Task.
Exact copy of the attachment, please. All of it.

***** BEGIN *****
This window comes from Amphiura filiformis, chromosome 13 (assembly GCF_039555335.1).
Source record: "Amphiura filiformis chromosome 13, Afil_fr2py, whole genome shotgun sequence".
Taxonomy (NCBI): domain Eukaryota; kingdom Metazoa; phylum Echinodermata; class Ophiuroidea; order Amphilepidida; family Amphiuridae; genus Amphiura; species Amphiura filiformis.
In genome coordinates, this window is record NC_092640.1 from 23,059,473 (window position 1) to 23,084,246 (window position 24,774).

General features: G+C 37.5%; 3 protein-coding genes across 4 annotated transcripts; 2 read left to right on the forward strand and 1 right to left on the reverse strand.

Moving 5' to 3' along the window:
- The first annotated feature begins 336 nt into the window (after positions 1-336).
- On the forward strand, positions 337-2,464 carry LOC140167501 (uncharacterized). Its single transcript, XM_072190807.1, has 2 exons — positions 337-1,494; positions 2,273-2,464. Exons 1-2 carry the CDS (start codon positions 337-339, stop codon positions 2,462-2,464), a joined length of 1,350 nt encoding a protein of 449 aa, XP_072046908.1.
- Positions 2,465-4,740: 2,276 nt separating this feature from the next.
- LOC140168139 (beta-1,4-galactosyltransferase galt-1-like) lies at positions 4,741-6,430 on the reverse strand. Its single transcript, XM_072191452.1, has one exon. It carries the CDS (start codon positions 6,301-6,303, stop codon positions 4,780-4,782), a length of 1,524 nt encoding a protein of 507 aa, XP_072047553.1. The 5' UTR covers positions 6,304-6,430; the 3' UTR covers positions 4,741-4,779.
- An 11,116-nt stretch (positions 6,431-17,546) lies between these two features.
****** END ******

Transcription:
This window comes from Amphiura filiformis, chromosome 13 (assembly GCF_039555335.1).
Source record: "Amphiura filiformis chromosome 13, Afil_fr2py, whole genome shotgun sequence".
Taxonomy (NCBI): domain Eukaryota; kingdom Metazoa; phylum Echinodermata; class Ophiuroidea; order Amphilepidida; family Amphiuridae; genus Amphiura; species Amphiura filiformis.
In genome coordinates, this window is record NC_092640.1 from 23,059,473 (window position 1) to 23,084,246 (window position 24,774).

General features: G+C 37.5%; 3 protein-coding genes across 4 annotated transcripts; 2 read left to right on the forward strand and 1 right to left on the reverse strand.

Moving 5' to 3' along the window:
- The first annotated feature begins 336 nt into the window (after positions 1-336).
- On the forward strand, positions 337-2,464 carry LOC140167501 (uncharacterized). Its single transcript, XM_072190807.1, has 2 exons — positions 337-1,494; positions 2,273-2,464. Exons 1-2 carry the CDS (start codon positions 337-339, stop codon positions 2,462-2,464), a joined length of 1,350 nt encoding a protein of 449 aa, XP_072046908.1.
- Positions 2,465-4,740: 2,276 nt separating this feature from the next.
- LOC140168139 (beta-1,4-galactosyltransferase galt-1-like) lies at positions 4,741-6,430 on the reverse strand. Its single transcript, XM_072191452.1, has one exon. It carries the CDS (start codon positions 6,301-6,303, stop codon positions 4,780-4,782), a length of 1,524 nt encoding a protein of 507 aa, XP_072047553.1. The 5' UTR covers positions 6,304-6,430; the 3' UTR covers positions 4,741-4,779.
- An 11,116-nt stretch (positions 6,431-17,546) lies between these two features.